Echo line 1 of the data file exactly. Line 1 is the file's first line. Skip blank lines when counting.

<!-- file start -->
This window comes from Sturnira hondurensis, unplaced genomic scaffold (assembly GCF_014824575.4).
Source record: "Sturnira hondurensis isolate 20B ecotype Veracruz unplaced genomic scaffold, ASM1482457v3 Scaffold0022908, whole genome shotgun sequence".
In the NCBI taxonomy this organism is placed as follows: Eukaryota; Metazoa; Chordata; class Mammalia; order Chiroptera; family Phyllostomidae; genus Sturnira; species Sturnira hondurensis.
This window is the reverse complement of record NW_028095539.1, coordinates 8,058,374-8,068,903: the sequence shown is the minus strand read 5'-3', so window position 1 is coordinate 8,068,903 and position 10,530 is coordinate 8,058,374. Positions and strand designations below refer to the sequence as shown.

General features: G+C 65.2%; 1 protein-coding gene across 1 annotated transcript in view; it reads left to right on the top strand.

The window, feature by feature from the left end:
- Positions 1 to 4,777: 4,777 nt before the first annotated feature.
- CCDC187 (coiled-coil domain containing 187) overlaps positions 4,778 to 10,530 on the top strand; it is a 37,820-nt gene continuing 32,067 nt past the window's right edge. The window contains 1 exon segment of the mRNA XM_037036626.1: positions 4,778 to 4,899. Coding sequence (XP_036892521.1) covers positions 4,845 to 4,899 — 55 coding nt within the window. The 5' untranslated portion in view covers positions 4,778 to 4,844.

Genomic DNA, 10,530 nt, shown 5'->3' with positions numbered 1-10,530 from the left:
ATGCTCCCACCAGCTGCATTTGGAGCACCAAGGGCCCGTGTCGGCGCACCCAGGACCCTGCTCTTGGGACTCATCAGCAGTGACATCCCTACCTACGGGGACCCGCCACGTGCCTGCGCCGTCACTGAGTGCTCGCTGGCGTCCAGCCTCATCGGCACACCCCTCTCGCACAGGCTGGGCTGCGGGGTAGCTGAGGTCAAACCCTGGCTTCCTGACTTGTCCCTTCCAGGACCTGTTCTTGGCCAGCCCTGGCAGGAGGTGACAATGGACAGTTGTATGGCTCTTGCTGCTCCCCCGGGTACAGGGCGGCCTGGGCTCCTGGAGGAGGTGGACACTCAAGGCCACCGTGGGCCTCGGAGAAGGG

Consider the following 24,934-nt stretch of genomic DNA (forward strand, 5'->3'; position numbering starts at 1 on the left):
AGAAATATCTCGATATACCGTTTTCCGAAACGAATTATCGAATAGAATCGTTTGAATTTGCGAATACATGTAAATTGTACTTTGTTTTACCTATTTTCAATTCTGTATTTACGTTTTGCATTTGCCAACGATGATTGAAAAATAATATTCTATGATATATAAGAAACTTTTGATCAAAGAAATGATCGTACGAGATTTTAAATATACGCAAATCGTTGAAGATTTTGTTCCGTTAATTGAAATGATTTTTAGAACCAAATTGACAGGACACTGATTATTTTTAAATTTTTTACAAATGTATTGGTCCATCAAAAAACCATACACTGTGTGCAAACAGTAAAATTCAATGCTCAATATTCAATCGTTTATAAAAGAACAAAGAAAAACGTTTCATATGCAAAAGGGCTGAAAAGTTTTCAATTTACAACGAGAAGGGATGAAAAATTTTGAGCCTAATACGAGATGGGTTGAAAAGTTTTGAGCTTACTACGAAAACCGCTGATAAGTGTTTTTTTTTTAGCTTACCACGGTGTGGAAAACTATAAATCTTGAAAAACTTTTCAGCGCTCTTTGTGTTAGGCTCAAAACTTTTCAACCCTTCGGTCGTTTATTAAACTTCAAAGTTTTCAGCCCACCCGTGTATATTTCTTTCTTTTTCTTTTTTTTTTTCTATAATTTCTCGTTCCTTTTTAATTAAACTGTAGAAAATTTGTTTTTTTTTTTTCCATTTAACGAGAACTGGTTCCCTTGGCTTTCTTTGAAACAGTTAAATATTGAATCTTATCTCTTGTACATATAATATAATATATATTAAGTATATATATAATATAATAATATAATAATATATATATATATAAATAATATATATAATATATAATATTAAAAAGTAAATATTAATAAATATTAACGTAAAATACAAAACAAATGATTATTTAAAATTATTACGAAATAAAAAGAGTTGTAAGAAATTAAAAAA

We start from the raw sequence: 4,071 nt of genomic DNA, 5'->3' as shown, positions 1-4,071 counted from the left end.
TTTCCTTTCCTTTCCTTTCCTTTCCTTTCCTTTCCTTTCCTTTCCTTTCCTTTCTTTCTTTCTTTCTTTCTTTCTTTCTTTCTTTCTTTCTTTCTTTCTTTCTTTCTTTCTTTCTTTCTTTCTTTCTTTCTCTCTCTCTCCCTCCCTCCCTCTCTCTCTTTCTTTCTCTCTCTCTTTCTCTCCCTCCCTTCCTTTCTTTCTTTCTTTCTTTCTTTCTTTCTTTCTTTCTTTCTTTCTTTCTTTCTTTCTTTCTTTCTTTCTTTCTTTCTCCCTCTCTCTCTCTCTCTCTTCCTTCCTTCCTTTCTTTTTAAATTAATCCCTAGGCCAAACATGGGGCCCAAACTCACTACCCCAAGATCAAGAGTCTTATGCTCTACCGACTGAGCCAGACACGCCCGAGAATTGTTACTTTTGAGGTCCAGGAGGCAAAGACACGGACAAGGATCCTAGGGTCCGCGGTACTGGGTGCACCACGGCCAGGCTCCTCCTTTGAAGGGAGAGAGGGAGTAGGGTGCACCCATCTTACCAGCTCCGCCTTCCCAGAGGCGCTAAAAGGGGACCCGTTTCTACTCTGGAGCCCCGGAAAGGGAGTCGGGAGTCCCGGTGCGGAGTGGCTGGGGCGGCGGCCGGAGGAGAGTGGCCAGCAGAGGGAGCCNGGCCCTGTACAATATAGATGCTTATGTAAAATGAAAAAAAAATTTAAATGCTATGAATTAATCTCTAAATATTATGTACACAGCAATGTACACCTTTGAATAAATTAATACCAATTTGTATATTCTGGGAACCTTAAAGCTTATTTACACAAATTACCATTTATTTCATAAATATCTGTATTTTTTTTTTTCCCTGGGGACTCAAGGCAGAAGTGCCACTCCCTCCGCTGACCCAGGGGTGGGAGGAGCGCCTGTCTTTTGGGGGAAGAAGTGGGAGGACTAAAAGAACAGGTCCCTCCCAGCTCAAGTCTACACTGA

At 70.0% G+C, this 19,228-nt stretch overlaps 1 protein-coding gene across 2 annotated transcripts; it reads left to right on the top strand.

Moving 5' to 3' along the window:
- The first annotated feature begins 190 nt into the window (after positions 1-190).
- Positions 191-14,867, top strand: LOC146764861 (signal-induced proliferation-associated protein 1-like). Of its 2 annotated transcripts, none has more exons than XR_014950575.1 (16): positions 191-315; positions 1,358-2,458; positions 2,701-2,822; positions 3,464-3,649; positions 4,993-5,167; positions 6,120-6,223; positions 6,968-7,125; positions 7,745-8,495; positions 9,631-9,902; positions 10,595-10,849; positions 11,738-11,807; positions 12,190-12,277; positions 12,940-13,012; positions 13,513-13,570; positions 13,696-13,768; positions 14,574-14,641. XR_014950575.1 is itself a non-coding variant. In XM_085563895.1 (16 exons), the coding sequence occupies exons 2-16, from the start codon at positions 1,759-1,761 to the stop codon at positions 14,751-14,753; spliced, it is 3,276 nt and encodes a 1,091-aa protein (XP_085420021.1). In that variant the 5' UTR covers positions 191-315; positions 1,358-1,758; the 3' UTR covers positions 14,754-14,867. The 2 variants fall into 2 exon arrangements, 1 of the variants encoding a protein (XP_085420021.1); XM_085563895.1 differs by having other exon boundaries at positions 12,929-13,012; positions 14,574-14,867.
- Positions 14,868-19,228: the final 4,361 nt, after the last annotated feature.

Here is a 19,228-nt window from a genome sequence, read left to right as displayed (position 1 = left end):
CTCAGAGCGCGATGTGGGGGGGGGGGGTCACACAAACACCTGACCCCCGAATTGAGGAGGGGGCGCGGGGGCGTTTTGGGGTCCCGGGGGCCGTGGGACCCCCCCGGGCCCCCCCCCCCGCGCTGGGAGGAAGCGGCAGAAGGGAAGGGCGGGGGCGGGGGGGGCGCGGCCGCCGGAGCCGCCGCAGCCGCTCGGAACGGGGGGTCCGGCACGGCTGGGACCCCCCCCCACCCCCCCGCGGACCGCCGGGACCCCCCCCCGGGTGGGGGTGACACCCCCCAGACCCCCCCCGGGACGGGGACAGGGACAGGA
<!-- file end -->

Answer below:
This window comes from Sturnira hondurensis, unplaced genomic scaffold (assembly GCF_014824575.4).